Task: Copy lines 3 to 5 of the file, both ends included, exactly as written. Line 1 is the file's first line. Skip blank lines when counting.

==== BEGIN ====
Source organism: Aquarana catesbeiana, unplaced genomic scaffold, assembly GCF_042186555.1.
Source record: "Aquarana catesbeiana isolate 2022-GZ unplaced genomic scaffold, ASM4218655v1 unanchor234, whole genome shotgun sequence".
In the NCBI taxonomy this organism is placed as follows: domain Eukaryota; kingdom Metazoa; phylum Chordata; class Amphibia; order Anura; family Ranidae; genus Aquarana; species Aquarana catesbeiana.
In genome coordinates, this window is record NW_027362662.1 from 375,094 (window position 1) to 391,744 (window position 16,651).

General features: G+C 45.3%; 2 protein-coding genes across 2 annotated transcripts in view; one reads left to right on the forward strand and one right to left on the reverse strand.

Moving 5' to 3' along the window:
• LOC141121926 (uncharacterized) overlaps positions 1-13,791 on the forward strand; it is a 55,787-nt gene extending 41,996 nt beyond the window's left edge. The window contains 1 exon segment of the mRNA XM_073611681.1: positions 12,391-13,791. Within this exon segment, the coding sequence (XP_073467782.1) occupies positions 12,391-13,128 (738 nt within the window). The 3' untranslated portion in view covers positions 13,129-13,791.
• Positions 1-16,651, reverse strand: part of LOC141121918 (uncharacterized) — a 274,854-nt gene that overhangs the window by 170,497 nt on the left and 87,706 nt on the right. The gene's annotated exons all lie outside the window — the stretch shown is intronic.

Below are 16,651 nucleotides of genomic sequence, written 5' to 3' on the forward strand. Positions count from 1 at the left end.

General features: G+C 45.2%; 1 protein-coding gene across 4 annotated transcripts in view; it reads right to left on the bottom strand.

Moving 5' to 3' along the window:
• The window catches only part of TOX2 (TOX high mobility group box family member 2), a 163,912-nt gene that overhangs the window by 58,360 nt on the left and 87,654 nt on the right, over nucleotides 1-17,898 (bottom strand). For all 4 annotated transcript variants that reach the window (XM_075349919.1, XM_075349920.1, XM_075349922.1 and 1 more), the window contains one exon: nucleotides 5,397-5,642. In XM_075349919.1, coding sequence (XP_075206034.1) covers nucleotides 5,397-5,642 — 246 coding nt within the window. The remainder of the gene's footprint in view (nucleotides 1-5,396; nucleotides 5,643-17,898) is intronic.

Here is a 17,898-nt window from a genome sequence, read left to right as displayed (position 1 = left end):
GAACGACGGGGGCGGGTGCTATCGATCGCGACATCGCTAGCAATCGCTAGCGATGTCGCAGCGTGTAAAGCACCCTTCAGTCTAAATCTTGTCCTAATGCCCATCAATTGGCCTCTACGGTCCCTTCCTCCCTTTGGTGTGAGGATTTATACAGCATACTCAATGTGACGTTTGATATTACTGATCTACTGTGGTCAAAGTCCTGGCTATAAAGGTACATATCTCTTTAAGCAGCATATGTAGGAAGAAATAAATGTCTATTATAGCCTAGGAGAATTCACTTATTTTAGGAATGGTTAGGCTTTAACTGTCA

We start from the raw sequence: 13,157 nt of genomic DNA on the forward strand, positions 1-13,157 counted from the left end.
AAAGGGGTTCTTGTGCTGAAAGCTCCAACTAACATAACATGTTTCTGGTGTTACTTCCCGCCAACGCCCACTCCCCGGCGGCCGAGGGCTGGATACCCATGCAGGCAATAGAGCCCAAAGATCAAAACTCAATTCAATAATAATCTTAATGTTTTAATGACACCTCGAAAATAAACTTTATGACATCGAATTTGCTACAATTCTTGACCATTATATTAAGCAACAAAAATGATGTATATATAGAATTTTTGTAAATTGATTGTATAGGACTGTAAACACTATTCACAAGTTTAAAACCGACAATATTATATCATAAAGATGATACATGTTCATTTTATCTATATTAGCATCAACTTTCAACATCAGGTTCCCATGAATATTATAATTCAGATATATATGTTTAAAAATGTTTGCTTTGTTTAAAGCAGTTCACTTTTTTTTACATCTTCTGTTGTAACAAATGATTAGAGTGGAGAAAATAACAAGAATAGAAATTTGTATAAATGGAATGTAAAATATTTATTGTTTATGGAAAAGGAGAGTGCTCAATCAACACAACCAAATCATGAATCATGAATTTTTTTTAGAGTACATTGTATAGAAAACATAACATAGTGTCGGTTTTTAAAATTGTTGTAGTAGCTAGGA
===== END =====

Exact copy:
In the NCBI taxonomy this organism is placed as follows: domain Eukaryota; kingdom Metazoa; phylum Chordata; class Amphibia; order Anura; family Ranidae; genus Aquarana; species Aquarana catesbeiana.
In genome coordinates, this window is record NW_027362662.1 from 375,094 (window position 1) to 391,744 (window position 16,651).

General features: G+C 45.3%; 2 protein-coding genes across 2 annotated transcripts in view; one reads left to right on the forward strand and one right to left on the reverse strand.